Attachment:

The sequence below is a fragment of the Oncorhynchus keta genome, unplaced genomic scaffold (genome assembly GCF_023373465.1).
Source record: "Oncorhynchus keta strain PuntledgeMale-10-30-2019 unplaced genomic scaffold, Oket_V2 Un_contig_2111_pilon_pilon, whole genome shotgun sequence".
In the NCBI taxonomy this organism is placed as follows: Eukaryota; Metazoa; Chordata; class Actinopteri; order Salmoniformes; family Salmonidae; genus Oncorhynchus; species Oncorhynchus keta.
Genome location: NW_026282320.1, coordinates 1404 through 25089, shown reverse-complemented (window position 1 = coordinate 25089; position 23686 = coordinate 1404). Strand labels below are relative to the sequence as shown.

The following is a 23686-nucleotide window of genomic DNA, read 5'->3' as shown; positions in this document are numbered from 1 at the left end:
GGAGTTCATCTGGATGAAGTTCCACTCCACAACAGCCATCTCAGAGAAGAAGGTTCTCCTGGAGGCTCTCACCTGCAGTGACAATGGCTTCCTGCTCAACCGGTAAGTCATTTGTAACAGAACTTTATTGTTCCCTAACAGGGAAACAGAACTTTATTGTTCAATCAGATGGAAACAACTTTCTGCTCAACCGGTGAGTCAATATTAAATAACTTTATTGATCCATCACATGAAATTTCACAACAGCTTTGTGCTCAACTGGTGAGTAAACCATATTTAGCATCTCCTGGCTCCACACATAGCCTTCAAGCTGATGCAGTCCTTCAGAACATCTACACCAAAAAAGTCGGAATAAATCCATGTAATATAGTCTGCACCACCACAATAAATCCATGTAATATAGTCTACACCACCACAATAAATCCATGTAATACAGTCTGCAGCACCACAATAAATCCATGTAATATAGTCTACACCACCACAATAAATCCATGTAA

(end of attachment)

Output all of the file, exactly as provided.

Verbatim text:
The sequence below is a fragment of the Oncorhynchus keta genome, unplaced genomic scaffold (genome assembly GCF_023373465.1).
Source record: "Oncorhynchus keta strain PuntledgeMale-10-30-2019 unplaced genomic scaffold, Oket_V2 Un_contig_2111_pilon_pilon, whole genome shotgun sequence".
In the NCBI taxonomy this organism is placed as follows: Eukaryota; Metazoa; Chordata; class Actinopteri; order Salmoniformes; family Salmonidae; genus Oncorhynchus; species Oncorhynchus keta.
Genome location: NW_026282320.1, coordinates 1404 through 25089, shown reverse-complemented (window position 1 = coordinate 25089; position 23686 = coordinate 1404). Strand labels below are relative to the sequence as shown.

The following is a 23686-nucleotide window of genomic DNA, read 5'->3' as shown; positions in this document are numbered from 1 at the left end:
GGAGTTCATCTGGATGAAGTTCCACTCCACAACAGCCATCTCAGAGAAGAAGGTTCTCCTGGAGGCTCTCACCTGCAGTGACAATGGCTTCCTGCTCAACCGGTAAGTCATTTGTAACAGAACTTTATTGTTCCCTAACAGGGAAACAGAACTTTATTGTTCAATCAGATGGAAACAACTTTCTGCTCAACCGGTGAGTCAATATTAAATAACTTTATTGATCCATCACATGAAATTTCACAACAGCTTTGTGCTCAACTGGTGAGTAAACCATATTTAGCATCTCCTGGCTCCACACATAGCCTTCAAGCTGATGCAGTCCTTCAGAACATCTACACCAAAAAAGTCGGAATAAATCCATGTAATATAGTCTGCACCACCACAATAAATCCATGTAATATAGTCTACACCACCACAATAAATCCATGTAATACAGTCTGCAGCACCACAATAAATCCATGTAATATAGTCTACACCACCACAATAAATCCATGTAA